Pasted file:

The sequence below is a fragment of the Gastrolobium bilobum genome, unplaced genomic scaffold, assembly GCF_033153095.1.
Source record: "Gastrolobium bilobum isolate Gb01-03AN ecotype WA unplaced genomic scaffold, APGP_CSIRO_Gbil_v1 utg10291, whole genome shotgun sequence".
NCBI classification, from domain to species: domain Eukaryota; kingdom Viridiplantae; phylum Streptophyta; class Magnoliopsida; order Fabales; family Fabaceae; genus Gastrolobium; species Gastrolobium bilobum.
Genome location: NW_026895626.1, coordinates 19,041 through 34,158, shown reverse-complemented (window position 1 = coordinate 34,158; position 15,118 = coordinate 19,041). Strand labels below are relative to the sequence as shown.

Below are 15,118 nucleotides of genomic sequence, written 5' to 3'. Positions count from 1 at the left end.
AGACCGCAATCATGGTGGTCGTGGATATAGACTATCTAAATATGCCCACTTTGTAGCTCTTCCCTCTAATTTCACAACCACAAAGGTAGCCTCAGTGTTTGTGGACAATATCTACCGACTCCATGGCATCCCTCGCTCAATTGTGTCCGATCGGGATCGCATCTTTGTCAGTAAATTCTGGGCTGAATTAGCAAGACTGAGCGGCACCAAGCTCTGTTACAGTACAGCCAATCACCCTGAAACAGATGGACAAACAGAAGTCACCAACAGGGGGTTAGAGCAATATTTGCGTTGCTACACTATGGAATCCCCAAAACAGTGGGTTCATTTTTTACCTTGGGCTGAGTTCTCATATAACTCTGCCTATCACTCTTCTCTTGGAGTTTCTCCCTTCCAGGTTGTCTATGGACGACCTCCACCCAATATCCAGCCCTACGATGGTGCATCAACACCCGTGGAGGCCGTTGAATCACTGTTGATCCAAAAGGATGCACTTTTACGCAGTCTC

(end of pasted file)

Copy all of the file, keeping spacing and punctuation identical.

The sequence below is a fragment of the Gastrolobium bilobum genome, unplaced genomic scaffold, assembly GCF_033153095.1.
Source record: "Gastrolobium bilobum isolate Gb01-03AN ecotype WA unplaced genomic scaffold, APGP_CSIRO_Gbil_v1 utg10291, whole genome shotgun sequence".
NCBI classification, from domain to species: domain Eukaryota; kingdom Viridiplantae; phylum Streptophyta; class Magnoliopsida; order Fabales; family Fabaceae; genus Gastrolobium; species Gastrolobium bilobum.
Genome location: NW_026895626.1, coordinates 19,041 through 34,158, shown reverse-complemented (window position 1 = coordinate 34,158; position 15,118 = coordinate 19,041). Strand labels below are relative to the sequence as shown.

Below are 15,118 nucleotides of genomic sequence, written 5' to 3'. Positions count from 1 at the left end.
AGACCGCAATCATGGTGGTCGTGGATATAGACTATCTAAATATGCCCACTTTGTAGCTCTTCCCTCTAATTTCACAACCACAAAGGTAGCCTCAGTGTTTGTGGACAATATCTACCGACTCCATGGCATCCCTCGCTCAATTGTGTCCGATCGGGATCGCATCTTTGTCAGTAAATTCTGGGCTGAATTAGCAAGACTGAGCGGCACCAAGCTCTGTTACAGTACAGCCAATCACCCTGAAACAGATGGACAAACAGAAGTCACCAACAGGGGGTTAGAGCAATATTTGCGTTGCTACACTATGGAATCCCCAAAACAGTGGGTTCATTTTTTACCTTGGGCTGAGTTCTCATATAACTCTGCCTATCACTCTTCTCTTGGAGTTTCTCCCTTCCAGGTTGTCTATGGACGACCTCCACCCAATATCCAGCCCTACGATGGTGCATCAACACCCGTGGAGGCCGTTGAATCACTGTTGATCCAAAAGGATGCACTTTTACGCAGTCTC